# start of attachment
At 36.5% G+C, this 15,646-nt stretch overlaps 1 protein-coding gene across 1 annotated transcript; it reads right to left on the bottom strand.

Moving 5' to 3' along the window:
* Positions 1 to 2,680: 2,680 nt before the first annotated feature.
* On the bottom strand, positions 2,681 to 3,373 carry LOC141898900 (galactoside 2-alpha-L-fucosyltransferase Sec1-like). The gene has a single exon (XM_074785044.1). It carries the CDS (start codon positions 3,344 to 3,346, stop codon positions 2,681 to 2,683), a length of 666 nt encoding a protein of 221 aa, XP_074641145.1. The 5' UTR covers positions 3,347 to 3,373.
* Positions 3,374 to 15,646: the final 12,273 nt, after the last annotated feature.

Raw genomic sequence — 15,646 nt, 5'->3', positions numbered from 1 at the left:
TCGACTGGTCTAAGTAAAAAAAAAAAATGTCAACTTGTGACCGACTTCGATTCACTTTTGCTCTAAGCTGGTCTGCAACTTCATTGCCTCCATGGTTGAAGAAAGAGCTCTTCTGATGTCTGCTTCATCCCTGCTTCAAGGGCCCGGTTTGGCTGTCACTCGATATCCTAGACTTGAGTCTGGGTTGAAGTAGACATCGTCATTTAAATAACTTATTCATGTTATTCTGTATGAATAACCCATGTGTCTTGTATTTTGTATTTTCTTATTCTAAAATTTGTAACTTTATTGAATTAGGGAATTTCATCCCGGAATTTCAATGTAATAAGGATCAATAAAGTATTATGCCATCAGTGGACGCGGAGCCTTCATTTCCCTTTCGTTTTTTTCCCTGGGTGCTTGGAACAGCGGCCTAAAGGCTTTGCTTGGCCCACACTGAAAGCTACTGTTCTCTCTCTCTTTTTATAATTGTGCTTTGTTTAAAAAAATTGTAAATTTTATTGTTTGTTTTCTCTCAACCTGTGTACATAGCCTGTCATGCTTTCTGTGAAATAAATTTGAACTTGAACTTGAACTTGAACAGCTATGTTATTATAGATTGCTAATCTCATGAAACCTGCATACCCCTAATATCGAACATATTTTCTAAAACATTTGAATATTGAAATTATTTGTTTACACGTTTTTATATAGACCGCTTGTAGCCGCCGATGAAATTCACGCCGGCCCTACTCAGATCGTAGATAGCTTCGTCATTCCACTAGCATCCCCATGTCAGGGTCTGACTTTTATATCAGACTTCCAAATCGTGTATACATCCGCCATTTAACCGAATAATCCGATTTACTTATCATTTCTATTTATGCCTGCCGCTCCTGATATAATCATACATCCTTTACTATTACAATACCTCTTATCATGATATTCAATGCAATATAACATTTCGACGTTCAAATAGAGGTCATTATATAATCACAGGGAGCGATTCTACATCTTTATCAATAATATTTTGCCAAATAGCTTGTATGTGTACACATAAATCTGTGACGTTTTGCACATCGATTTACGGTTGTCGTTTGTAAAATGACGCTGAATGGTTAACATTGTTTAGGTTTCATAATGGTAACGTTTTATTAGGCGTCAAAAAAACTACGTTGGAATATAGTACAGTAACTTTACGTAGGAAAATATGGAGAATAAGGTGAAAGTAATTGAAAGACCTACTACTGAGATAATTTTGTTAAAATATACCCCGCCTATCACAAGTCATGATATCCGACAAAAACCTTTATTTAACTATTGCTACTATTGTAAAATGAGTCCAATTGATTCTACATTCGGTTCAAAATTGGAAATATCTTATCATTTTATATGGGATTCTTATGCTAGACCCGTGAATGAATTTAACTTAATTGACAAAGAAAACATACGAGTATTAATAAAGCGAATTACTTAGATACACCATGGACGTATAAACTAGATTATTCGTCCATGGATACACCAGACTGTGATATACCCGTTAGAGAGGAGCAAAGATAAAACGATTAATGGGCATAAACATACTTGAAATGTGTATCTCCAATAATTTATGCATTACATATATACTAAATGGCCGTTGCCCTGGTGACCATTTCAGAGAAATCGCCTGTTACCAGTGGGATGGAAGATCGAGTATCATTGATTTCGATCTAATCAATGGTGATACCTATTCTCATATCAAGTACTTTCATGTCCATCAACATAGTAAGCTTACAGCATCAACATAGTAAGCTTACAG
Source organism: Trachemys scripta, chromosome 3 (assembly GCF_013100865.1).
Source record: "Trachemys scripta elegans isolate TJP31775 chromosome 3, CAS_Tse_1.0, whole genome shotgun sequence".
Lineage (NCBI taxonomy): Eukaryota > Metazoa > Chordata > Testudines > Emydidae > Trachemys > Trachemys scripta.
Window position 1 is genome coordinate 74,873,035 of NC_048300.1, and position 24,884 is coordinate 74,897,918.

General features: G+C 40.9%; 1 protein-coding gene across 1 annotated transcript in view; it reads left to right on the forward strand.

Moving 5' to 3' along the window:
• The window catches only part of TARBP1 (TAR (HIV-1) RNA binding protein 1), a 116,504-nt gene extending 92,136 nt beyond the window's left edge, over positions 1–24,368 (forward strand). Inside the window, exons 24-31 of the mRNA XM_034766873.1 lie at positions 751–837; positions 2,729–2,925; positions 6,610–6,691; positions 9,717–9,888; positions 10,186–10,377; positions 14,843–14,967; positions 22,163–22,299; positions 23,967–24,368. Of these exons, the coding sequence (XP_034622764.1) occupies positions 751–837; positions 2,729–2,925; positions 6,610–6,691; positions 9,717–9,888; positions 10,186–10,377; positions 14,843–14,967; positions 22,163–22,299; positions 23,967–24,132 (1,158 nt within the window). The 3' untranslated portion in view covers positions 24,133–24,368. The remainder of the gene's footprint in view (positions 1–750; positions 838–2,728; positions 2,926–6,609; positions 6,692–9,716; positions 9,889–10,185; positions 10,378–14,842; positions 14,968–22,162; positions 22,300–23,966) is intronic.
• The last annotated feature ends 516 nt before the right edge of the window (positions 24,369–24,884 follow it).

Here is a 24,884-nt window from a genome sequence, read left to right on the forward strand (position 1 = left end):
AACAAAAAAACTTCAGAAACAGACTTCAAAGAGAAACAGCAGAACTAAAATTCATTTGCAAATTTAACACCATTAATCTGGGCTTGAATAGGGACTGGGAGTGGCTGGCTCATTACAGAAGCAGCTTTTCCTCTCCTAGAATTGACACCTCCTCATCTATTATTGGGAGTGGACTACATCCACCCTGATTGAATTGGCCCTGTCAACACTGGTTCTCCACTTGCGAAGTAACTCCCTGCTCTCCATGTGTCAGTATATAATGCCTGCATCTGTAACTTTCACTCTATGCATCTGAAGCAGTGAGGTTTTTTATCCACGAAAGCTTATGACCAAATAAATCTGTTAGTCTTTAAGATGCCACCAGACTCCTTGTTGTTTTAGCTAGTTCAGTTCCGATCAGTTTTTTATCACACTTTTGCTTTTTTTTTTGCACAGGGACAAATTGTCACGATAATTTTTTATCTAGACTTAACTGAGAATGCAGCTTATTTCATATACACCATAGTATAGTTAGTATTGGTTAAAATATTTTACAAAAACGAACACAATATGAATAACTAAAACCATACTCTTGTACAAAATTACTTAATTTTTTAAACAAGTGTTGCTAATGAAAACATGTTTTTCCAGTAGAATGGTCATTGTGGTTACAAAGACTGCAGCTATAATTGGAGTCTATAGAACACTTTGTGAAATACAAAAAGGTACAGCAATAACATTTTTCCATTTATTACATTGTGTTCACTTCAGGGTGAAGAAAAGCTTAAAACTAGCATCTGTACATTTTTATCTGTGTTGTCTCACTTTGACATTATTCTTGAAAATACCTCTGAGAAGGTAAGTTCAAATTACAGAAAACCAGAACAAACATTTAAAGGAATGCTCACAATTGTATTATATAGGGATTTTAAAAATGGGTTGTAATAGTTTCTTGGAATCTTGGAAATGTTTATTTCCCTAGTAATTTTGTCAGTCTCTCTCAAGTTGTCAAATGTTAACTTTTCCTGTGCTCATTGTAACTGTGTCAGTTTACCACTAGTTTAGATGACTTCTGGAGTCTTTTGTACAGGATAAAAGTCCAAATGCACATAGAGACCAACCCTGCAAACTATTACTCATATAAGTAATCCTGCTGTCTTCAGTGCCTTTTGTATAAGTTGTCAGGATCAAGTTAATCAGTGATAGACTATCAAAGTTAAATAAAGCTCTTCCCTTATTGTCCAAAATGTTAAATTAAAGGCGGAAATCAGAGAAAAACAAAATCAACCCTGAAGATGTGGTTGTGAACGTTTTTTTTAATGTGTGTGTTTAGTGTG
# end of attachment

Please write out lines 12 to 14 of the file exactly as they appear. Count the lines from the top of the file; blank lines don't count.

General features: G+C 40.9%; 1 protein-coding gene across 1 annotated transcript in view; it reads left to right on the forward strand.

Moving 5' to 3' along the window:
• The window catches only part of TARBP1 (TAR (HIV-1) RNA binding protein 1), a 116,504-nt gene extending 92,136 nt beyond the window's left edge, over positions 1–24,368 (forward strand). Inside the window, exons 24-31 of the mRNA XM_034766873.1 lie at positions 751–837; positions 2,729–2,925; positions 6,610–6,691; positions 9,717–9,888; positions 10,186–10,377; positions 14,843–14,967; positions 22,163–22,299; positions 23,967–24,368. Of these exons, the coding sequence (XP_034622764.1) occupies positions 751–837; positions 2,729–2,925; positions 6,610–6,691; positions 9,717–9,888; positions 10,186–10,377; positions 14,843–14,967; positions 22,163–22,299; positions 23,967–24,132 (1,158 nt within the window). The 3' untranslated portion in view covers positions 24,133–24,368. The remainder of the gene's footprint in view (positions 1–750; positions 838–2,728; positions 2,926–6,609; positions 6,692–9,716; positions 9,889–10,185; positions 10,378–14,842; positions 14,968–22,162; positions 22,300–23,966) is intronic.